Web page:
Each expat’s experience is unique. Some may travel through Turkey and find they encounter little to no issues on a security level. That’s not to say you shouldn’t be cautious. The U.S. Department of State’s travel advisory warns travelers either visiting or moving through Turkey to be wary of both terrorism and arbitrary detentions. The advisory heavily suggests that you avoid the Sirnak and Hakkari provinces, which are in the southeastern part of the country, as well as any area within six miles of the Syrian border to avoid terrorist activity. The State Department’s most recent report on human rights practices in Turkey bears a close reading, especially sections 1 and 6.

Although you should speak with locals and enjoy the culture, you should also be wary of your surroundings and keep an eye on political developments. It is also advised that you don’t engage with political topics online either since that can still be a red flag.

The Takeaway

Turkey is still in the process of significant political change, making settling down difficult for the average retiree. That, along with terrorism concerns, may encourage you to look at other countries instead. However, Turkey has a strong sense of identity with a warm populace who wants to share their cultural. That sense of belonging, along with the country’s beautiful features and its low living costs, may make the challenges worth it to you.

Tips on Retiring

  • Finding the right financial advisor who can help address your needs doesn’t have to be hard. SmartAsset’s free tool matches you up with local financial advisors in as little as five minutes. If you’re ready to be meet with advisors in your area that will help you achieve your financial goals, get started now.
  • Planning your retirement comes with its challenges, especially if you intend to move abroad. While Turkey may have low living costs, there still may be other financial burdens you have to address. To get an idea of what to expect, stop by our retirement calculator.

Photo credit: ©iStock.com/hadynyah, ©iStock.com/Nikada, ©iStock.com/TEZCAN

Ashley Chorpenning Ashley Chorpenning is an experienced financial writer currently serving as an investment and insurance expert at SmartAsset. In addition to being a contributing writer at SmartAsset, she writes for solo entrepreneurs as well as for Fortune 500 companies. Ashley is a finance graduate of the University of Cincinnati. When she isn’t helping people understand their finances, you may find Ashley cage diving with great whites or on safari in South Africa.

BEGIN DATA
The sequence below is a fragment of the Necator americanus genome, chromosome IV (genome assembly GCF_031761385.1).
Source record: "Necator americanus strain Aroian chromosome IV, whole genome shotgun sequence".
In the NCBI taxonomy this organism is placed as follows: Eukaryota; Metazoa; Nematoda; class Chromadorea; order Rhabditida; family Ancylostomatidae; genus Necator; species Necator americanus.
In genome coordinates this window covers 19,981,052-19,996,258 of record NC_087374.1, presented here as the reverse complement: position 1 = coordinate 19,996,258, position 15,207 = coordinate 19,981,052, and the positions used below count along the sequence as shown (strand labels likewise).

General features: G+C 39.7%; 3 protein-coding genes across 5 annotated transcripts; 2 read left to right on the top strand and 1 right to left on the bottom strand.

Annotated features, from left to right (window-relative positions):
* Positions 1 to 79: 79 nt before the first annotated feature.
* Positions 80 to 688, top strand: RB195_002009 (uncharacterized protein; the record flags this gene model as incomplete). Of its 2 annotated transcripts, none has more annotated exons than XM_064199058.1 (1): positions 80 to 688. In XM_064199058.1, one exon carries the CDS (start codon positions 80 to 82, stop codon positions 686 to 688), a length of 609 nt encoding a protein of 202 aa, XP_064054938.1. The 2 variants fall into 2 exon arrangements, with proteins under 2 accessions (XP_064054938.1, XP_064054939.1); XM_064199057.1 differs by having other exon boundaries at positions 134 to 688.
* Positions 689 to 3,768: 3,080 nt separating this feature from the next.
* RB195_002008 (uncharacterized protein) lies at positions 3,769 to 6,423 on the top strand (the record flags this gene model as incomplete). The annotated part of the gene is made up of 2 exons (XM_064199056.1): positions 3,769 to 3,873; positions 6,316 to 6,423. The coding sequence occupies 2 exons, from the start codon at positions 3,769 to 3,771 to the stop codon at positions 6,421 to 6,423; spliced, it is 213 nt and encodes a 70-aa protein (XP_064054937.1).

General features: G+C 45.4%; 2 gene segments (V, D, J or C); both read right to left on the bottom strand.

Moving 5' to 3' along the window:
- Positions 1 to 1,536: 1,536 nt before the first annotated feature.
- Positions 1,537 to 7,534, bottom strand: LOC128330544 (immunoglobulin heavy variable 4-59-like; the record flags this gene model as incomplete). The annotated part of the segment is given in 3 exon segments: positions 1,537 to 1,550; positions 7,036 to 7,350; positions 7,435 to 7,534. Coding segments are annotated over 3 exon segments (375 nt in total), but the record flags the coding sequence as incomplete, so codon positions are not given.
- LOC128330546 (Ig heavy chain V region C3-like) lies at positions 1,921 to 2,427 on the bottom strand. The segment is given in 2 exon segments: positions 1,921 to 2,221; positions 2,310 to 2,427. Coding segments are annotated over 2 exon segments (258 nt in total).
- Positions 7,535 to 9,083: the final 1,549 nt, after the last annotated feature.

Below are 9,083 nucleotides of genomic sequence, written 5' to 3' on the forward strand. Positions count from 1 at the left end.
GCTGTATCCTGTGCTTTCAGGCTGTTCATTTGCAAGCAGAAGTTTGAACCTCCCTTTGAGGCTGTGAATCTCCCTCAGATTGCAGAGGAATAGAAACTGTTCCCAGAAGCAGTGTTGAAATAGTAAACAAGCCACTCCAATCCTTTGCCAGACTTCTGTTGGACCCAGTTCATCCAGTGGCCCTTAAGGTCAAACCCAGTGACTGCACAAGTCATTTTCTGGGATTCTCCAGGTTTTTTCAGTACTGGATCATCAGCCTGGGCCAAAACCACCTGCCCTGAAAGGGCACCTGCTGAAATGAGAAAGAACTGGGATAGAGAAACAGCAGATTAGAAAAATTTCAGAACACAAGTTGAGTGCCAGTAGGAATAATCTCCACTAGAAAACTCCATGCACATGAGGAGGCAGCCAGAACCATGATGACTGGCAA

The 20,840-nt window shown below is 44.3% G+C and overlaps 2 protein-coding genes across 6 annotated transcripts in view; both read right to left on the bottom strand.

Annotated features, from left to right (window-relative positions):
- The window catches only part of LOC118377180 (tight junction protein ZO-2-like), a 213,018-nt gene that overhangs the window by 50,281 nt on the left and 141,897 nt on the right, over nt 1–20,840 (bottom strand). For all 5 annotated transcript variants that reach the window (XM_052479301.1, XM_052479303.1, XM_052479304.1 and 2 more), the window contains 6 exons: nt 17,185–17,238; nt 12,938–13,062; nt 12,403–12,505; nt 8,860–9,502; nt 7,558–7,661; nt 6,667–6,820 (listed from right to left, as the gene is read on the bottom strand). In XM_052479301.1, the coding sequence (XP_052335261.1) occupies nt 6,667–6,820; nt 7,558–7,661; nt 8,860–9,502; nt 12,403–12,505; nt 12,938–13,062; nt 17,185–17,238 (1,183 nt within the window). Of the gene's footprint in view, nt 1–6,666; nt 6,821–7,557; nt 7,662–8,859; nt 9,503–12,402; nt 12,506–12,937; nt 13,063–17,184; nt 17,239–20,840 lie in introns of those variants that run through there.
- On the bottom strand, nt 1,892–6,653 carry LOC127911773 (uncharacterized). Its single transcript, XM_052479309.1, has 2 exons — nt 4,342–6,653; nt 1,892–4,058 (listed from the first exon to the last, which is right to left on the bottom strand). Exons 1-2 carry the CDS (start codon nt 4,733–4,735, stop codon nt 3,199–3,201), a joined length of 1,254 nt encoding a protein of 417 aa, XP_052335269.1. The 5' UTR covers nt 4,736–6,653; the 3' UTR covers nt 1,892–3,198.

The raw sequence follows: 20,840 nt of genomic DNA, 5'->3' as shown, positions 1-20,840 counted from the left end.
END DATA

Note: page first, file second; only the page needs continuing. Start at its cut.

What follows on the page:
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How to Retire in Barbados: Costs, Visas and More

How to Retire in Barbados: Costs, Visas and More – SmartAsset

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An island in the West Indies, Barbados is a jewel of the Caribbean. Its turquoise waters and golden beaches are a perfect match to many people’s idealized days in the sun that they hope is waiting at the end of their working life. While this commonwealth country, where English is the official language, does have good reason to boast, you may wonder whether it’s right for you to retire in Barbados. Before contacting your financial planner to see if your finances are in order for the move, here are a few matters to consider first.

Cost of Living and Housing

Barbados’s cost of living tends to run a little higher than the U.S.’s on average, according to Numbeo, a cost-of-living database. At 12.24% above the U.S.’s average, without taking into account rent, the difference is not as significant as some other percentages found between the two.

For example, although Barbados has a higher cost of living, it has a much lower rent average. In comparison to the U.S., Barbados’s rent is generally 48.53% lower. You’ll find that renting is the cheaper way of living in Barbados, with a single-bedroom apartment in a city center at about $654.55. However, purchasing is a different story. At about $3,087.21 per square meter to buy an apartment in the same setting, it’s in the same price range as the U.S. There, it’s around $3,533.12 per square meter.

So, if you’re looking to stretch your retirement funds further, it makes more sense to pursue renting Barbados rather than purchasing a property.

Retire in Barbados – Visas and Residence Permit

For those who want to retire in Barbados, the process is relatively simple. Individuals over 60 with sufficient funds to support themselves can apply for immigrant status. After living in the country for five years, those people can then apply for permanent residence. You’ll have application and approval fees, in this case, $300 and $1,200, respectively.

Another option open to retirees is a special entry permit (SEP). This permit is offered to retired property owners and allows them to visit the island and leave as they please. The main requirements include owning Barbados real estate valued at $150,000 or higher and health insurance coverage. The latter’s value depends on the person’s age; below 50 has to have $350,000, and over 50 has to have $500,000 worth of coverage.